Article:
In a preferred embodiment, a 100 ml aliquot of mouthwash or oral rinse will comprise 1,0000 mg of MCP or “MCP equivalent” and 125 mg of honokiol, dissolved in a suitable water-based carrier. A patient rinses her mouth with one teaspoon of this preparation twice daily, or more often at need, for a period of two-three minutes. Thereafter, the rinse is spit out. Surfactants, flavorants and other agents may be added to the oral rinse to improve tolerance and achieve secondary goals. Flavorings are disclosed in the art incorporated herein by reference, but preferably include menthol and/or spearmint as essential oils. Reduction in inflammation should be detected relatively rapidly, in three days or so following the beginning of treatment.

‘MCP equivalents’ are identified by the degree to which they bind to gal-3. Thus, a candidate agent selected from the class of compounds including glycoproteins, glycolipids, β-galactosides, N-acetyllactosamine, polysaccharide-based multivalent inhibitors, galactomannan oligosaccharides, C2-modified talose, GCS-100 (from La Jolla Pharma), thio-digalactosides 3,3′-di-triazol, and GR-MD-02, is selected, and combined with gal-3 under conditions mimicking those found in the mammalian patients body. The resulting bond and complex is compared to the bond formed by MCP and gal-3 using standard assays. Potential equivalents which demonstrate a bond similar to or exceeding that of MCP in terms of strength or persistence will be useful in the claimed invention.

While the present invention has been disclosed both generically, and with reference to specific alternatives, those alternatives are not intended to be limiting unless reflected in the claims set forth below. The invention is limited only by the provisions of the claims, and their equivalents, as would be recognized by one of skill in the art to which this application is directed.


1. A method of treating gingivitis in a mammalian patient, wherein said method comprises: identifying a mammalian patient that can benefit from a reduction or inhibition of gingivitis, administering to the oral cavity of said patient a combination of honokiol and MCP in amounts that synergistically reduce or inhibit inflammation in said oral cavity, wherein said combination of honokiol and MCP is in the form of an oral rinse, lozenge, tablet, sucking candy or toothpaste.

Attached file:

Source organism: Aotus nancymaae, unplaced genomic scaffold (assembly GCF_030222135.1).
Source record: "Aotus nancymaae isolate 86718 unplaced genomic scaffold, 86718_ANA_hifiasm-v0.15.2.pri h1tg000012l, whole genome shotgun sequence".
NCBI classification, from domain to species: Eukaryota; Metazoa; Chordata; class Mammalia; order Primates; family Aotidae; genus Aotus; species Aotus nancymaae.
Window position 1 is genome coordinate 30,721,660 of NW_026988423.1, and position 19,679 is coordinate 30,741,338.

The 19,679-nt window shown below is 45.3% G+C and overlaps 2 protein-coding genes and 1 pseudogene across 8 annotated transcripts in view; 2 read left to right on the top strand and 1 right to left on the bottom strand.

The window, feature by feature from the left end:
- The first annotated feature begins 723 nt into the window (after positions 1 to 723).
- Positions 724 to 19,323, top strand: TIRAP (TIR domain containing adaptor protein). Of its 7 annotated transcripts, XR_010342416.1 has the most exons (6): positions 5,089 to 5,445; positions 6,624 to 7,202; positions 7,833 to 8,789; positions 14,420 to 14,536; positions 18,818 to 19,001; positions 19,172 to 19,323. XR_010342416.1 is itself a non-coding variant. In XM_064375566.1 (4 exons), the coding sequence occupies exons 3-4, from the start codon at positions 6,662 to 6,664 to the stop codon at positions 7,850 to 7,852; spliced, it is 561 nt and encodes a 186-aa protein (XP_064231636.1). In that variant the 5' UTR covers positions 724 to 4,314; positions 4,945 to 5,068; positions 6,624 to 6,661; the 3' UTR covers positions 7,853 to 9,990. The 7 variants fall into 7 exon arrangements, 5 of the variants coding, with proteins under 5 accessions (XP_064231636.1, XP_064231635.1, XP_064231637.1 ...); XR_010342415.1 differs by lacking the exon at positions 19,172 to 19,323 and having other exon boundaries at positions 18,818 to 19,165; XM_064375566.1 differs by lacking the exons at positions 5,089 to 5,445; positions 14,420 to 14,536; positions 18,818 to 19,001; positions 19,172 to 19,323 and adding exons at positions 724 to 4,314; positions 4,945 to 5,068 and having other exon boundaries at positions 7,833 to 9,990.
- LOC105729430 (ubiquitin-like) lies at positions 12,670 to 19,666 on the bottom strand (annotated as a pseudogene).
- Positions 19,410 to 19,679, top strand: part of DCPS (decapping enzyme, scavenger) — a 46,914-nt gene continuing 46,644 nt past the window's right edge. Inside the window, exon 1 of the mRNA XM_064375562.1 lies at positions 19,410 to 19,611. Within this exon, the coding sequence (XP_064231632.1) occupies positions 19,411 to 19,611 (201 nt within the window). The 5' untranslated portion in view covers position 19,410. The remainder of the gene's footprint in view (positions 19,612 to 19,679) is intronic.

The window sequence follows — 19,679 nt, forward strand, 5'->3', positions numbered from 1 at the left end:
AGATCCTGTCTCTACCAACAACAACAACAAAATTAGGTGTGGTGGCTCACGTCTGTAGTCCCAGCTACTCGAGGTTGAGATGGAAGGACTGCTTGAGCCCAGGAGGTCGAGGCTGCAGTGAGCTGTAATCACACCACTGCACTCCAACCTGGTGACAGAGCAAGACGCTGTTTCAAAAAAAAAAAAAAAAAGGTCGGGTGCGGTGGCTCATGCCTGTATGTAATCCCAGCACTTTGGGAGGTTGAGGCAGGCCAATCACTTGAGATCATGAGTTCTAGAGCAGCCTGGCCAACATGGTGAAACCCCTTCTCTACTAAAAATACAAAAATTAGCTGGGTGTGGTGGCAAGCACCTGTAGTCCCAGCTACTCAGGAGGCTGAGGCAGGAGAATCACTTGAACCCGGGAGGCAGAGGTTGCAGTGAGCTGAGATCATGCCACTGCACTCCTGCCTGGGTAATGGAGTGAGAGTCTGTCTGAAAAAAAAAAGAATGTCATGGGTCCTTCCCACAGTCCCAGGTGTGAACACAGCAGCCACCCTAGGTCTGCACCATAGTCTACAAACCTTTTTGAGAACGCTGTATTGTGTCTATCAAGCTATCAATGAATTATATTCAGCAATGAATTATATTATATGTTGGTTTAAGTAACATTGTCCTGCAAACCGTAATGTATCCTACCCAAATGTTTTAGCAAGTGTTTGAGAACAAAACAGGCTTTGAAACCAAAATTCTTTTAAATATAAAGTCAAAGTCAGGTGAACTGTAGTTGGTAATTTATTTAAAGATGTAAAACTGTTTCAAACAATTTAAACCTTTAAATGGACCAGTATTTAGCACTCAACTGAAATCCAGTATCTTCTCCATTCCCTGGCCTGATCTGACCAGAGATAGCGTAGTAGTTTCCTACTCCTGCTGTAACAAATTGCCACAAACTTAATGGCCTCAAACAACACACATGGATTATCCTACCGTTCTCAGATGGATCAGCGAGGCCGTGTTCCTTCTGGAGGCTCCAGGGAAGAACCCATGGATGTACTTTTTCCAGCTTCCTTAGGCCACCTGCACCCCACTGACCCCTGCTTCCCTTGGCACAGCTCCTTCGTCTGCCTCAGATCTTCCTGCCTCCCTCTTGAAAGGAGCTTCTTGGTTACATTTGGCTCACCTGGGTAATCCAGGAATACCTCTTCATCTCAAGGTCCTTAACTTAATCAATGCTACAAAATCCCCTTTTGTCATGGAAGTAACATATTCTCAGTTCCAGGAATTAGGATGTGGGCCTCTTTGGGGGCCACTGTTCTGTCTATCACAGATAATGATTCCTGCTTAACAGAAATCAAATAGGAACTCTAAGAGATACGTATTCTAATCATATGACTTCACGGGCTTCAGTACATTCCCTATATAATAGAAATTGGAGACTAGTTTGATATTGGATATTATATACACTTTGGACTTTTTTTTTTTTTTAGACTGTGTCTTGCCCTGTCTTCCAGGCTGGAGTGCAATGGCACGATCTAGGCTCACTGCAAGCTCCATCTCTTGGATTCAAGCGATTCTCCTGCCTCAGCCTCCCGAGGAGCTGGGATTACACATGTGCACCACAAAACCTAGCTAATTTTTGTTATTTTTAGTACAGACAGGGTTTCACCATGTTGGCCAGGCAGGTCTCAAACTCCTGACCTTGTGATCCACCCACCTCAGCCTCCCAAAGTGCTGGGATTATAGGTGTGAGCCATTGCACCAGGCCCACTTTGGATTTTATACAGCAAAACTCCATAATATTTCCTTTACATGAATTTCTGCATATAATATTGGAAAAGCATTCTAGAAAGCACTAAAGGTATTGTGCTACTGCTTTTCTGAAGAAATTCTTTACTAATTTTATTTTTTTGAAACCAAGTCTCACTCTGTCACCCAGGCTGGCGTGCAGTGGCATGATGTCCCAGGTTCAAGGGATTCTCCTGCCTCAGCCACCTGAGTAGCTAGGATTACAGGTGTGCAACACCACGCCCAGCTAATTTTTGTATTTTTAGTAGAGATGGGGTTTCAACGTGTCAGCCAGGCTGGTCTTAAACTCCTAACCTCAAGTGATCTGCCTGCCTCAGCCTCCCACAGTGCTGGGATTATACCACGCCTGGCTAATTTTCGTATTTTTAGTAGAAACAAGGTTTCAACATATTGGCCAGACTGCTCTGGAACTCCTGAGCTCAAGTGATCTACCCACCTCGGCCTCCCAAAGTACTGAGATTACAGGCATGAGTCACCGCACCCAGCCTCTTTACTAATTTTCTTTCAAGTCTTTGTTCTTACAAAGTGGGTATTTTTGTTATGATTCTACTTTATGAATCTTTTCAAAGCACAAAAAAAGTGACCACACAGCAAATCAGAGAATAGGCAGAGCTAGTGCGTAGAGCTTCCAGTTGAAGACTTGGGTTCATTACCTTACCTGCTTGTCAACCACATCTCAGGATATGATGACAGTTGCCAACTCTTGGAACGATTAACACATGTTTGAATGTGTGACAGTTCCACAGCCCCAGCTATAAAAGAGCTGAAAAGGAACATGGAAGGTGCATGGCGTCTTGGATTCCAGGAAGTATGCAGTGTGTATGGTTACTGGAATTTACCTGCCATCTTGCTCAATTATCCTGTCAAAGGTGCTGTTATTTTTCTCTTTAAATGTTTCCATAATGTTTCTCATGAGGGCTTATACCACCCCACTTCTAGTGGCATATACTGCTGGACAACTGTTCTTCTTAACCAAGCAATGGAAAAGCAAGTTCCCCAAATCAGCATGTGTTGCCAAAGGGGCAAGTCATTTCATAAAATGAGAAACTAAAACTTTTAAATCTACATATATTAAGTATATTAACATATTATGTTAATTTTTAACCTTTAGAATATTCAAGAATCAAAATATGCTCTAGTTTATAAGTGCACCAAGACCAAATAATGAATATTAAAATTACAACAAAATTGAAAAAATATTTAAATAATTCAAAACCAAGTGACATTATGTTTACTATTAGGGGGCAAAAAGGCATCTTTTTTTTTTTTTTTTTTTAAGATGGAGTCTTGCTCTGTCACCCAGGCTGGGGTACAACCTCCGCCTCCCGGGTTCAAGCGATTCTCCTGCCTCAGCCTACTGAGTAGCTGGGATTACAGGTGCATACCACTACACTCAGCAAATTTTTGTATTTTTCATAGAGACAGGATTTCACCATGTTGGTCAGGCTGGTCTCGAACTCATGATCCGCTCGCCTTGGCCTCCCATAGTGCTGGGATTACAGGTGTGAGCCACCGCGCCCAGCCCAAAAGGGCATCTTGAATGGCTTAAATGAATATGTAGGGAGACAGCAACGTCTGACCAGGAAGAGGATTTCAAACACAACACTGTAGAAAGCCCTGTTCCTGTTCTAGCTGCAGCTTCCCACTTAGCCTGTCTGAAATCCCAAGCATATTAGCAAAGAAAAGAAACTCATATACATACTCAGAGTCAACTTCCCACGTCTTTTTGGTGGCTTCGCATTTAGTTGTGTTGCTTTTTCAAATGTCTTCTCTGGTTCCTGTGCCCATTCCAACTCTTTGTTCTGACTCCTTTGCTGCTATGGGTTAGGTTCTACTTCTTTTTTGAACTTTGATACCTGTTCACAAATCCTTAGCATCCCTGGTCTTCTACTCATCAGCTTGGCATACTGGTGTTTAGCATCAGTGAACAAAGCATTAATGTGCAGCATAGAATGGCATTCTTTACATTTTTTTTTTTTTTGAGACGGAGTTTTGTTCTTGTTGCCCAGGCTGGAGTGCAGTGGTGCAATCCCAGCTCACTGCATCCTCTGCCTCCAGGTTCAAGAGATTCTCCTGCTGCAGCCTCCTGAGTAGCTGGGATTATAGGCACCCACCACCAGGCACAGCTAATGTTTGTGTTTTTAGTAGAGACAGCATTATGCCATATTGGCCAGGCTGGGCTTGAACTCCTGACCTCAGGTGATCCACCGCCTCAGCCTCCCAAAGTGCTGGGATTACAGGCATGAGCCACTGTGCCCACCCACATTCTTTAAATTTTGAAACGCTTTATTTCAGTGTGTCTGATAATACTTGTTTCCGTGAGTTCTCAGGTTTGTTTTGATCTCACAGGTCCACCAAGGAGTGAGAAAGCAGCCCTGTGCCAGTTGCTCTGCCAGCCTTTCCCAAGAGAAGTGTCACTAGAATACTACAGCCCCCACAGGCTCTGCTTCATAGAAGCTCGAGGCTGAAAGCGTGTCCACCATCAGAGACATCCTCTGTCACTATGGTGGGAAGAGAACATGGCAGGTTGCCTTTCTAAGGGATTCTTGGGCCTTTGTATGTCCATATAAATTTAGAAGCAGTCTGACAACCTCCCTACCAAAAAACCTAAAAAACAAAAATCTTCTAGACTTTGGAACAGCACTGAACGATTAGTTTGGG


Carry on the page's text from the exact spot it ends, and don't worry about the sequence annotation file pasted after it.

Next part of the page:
2. The method of claim 1, wherein said administration of honokiol and

MCP to the oral cavity is effected at least twice daily to inhibit or reduce gingivitis.

3. The method of claim 1, wherein said combination of honokiol and MCP is in the form of an oral rinse.

4. The method of claim 3, wherein said oral rinse is effervescent.

5. The method of claim 1, wherein said honokiol is administered in an amount, as oral equivalents, of 2-500 mg/kg of body weight/day and said MCP is administered, in oral equivalents, of 10-700 mg/kg/day.

Referenced Cited
U.S. Patent Documents
4097604 June 27, 1978 Thiele
20120244087 September 27, 2012 Trivedi
Other references
  • Noh, M. K., Jung, M. Kim, S. H., Lee, S. R., Park, K. H., Kim, D. H., . . . & Park, Y. G. (2013). Assessment of IL-6, IL-8 and TNF-α levels in the gingival tissue of patients with periodontitis. Experimental and therapeutic medicine, 6(3), 847-851. (Year: 2013).
Patent History
Patent number: 11058714
Type: Grant
Filed: Jun 12, 2019
Date of Patent: Jul 13, 2021
Patent Publication Number: 20190290679
Assignee: ECONUGENICS, INC. (Santa Rosa, CA)
Inventor: Isaac Eliaz (Santa Rosa, CA)
Primary Examiner: Dale R Miller
Application Number: 16/439,563
Current U.S. Class: Dentifrices (includes Mouth Wash) (424/49)
International Classification: A61K 31/732 (20060101); A61K 31/05 (20060101); A61K 9/00 (20060101); A61K 9/46 (20060101); A61P 29/00 (20060101);